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Traces of Spinoza’s Microscope

Nicholas Bion cites Huygens’s “Dioptricks” and the Traces of Spinoza’s Microscope

Stuart Talbot sends me this citation regarding the ground or unground nature of Huygens’ microscope lenses:

Nicholas Bion (c.1650-1733) , Instrument Maker to the French King , The Construction and Principal Uses of Mathematical Instruments, Paris 1709 . transl. Edmund Stone 1758 ( reprint Astragal Press 1995 Mendham NJ USA ISBN 1-879335-60-3 ) Chap IX. p.299 says “Mr. Huygens in his little tract upon microscopes, in his Dioptricks, beginning at page 221, shews how to make the small Glafs Globes for fingle microscopes, by melting powdered Glafs in nthe flame of a Lamp, which will run into various small Globes, and making Choice of such as he found best , which he pout into small round holes, made in a very thin Copper Plate, punched with a Needle, and those he liked best he fixed therein; thus easily making several Micrsopes. The well figuring, and polishing such small Globes, being more owing to Chance than Design”

This certainly argues against Huygens’s widespread use of a ground-lens method, but perhaps not exclusively so. I thank Mr. Talbot for directing my attention to M. Fournier’s article on Huygens’ microscope.

Spinoza’s Microscope?

Interestingly Mr. Talbot in passing raised the possibility that because the Huygenses may have purchased microscopes in the Spinoza estate (they are listed as vergrootglazen in the advertisement) one has to ask whether elements of these microscope designs, as bought, were involved in Huygens’ new microscope. This is not something I had directly considered, focusing more on the possible transmission of Spinoza’s lens-grinding techniques. In thinking about this, because the distinct innovation that Christiaan is credited with is the “enclosing of the [fluid] preperation between a tiny disk of glass and mica” one has also to wonder if this, or even the double-frame aspect of construction, was something that may have been part of the Spinoza vergrootglazen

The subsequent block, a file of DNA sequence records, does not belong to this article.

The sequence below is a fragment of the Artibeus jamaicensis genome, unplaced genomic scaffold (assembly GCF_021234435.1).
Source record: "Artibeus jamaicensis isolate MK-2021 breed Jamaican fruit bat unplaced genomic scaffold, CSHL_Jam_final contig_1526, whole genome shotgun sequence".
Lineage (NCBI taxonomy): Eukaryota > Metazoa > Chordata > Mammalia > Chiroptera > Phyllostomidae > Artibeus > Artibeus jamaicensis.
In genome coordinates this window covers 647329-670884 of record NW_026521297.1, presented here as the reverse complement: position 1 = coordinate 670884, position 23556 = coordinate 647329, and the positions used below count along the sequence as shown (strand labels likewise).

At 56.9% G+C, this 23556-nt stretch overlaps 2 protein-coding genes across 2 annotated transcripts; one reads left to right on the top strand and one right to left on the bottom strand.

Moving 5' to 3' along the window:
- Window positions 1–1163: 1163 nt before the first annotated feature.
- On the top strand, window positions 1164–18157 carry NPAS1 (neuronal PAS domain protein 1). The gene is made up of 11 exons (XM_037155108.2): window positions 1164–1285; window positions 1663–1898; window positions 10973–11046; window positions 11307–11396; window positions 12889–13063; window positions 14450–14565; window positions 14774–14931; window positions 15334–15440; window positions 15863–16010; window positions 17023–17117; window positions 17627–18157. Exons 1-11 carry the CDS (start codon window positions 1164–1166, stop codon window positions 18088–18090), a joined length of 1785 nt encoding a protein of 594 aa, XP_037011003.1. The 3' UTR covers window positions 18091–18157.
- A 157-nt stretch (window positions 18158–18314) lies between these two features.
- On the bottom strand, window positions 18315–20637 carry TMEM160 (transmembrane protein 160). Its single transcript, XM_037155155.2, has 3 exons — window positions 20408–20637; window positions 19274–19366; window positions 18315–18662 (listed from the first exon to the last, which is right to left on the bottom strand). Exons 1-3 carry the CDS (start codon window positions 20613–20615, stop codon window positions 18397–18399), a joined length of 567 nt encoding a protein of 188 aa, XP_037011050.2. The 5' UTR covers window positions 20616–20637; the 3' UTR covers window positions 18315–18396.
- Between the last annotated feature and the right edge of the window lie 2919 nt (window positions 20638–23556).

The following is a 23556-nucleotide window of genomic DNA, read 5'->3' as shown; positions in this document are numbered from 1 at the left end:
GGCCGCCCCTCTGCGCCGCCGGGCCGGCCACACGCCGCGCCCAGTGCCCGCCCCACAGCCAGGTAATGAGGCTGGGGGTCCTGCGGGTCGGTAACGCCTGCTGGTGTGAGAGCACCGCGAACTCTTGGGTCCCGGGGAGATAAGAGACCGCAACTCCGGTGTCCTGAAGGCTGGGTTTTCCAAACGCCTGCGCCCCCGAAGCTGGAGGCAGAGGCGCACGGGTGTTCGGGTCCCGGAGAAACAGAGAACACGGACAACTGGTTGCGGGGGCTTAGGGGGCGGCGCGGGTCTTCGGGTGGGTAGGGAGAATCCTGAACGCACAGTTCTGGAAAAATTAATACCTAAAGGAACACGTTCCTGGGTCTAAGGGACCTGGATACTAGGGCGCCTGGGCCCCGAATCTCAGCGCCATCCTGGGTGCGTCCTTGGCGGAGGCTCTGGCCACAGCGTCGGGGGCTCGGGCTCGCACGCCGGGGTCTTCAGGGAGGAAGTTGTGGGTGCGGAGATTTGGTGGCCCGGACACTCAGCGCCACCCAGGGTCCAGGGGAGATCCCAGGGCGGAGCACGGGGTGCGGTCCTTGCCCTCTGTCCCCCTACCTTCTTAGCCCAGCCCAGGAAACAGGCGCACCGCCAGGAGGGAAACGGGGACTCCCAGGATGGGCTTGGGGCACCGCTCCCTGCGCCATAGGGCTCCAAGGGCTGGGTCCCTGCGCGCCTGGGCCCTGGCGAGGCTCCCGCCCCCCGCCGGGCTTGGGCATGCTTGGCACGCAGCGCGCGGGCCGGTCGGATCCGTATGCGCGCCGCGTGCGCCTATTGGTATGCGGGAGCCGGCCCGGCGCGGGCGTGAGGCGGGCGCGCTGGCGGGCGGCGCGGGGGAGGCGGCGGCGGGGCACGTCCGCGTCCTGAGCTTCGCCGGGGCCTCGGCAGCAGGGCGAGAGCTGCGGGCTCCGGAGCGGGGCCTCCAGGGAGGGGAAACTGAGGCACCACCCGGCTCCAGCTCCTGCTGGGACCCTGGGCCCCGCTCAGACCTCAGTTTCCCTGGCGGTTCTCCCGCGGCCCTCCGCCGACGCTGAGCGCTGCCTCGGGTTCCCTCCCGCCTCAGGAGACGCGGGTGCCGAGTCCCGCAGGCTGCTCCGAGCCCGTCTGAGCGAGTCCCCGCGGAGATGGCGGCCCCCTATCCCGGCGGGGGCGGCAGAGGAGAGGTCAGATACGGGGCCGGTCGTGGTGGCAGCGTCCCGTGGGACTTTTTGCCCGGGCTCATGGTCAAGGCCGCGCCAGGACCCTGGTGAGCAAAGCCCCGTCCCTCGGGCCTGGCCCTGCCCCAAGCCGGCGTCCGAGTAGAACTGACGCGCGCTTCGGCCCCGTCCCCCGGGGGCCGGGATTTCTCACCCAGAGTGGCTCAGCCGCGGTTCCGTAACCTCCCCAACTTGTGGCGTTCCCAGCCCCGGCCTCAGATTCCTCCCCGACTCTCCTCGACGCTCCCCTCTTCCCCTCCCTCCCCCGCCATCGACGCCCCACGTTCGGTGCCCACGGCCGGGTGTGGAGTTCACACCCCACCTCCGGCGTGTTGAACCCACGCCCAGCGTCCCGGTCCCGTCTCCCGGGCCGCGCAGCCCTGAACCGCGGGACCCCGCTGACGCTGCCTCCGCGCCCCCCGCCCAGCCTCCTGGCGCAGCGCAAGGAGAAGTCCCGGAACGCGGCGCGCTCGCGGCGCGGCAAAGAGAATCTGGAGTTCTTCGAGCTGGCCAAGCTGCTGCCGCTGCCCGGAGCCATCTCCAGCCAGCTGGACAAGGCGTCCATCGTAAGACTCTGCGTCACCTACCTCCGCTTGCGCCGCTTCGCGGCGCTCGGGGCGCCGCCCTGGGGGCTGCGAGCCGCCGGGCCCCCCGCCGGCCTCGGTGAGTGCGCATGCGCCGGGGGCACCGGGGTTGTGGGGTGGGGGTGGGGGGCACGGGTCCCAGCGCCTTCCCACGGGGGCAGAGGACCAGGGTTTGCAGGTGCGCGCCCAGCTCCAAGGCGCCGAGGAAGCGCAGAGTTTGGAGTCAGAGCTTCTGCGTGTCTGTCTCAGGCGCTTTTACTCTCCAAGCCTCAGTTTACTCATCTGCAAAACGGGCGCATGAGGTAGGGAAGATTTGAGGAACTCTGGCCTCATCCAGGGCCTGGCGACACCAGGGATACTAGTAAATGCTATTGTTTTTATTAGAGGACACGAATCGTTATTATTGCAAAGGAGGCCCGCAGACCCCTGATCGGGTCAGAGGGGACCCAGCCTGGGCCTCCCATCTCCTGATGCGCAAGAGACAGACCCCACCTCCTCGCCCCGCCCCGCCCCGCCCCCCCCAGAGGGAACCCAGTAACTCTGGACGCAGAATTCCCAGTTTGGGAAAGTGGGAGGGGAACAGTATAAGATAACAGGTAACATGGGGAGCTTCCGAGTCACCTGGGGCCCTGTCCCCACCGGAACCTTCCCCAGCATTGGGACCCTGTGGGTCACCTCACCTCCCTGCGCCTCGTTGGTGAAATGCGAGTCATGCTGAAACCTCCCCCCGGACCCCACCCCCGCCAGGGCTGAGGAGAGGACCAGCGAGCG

If such design traces exist, they would be found in the illustration below:

Traces of Spinozas Microscope?

Traces of Spinoza's Microscope?

 As strained a thought investigation as this may be, these are questions worth pondering. The barrel “condenser”, a restriction of the specimen’s lighting, seems to be certainly of Hartsoeker’s input (later to be reduced to a mere diaphragm in the metal piece). Van Leeuwenhoeks trademark specimen post is here made into the frame stanchion, whose proximity to the lens is controlled by the lower screw. The specimen carrier is placed to the inside of frame G, marked EE.

If indeed, as I and others suspect, the Huygenses were the purchasers at Spinoza’s estate, we have the acquisition of three kinds of microscopes by Christiaan Huygens in the 6 months prior to the sketch above:

Spinoza’s microscopes in early November 1667

Hartsoeker’s two microscopes (of wood and brass) in mid March 1668.

Musschenbroek’s microscope had been ordered as testified in a letter to his brother dated 26 March 1668.

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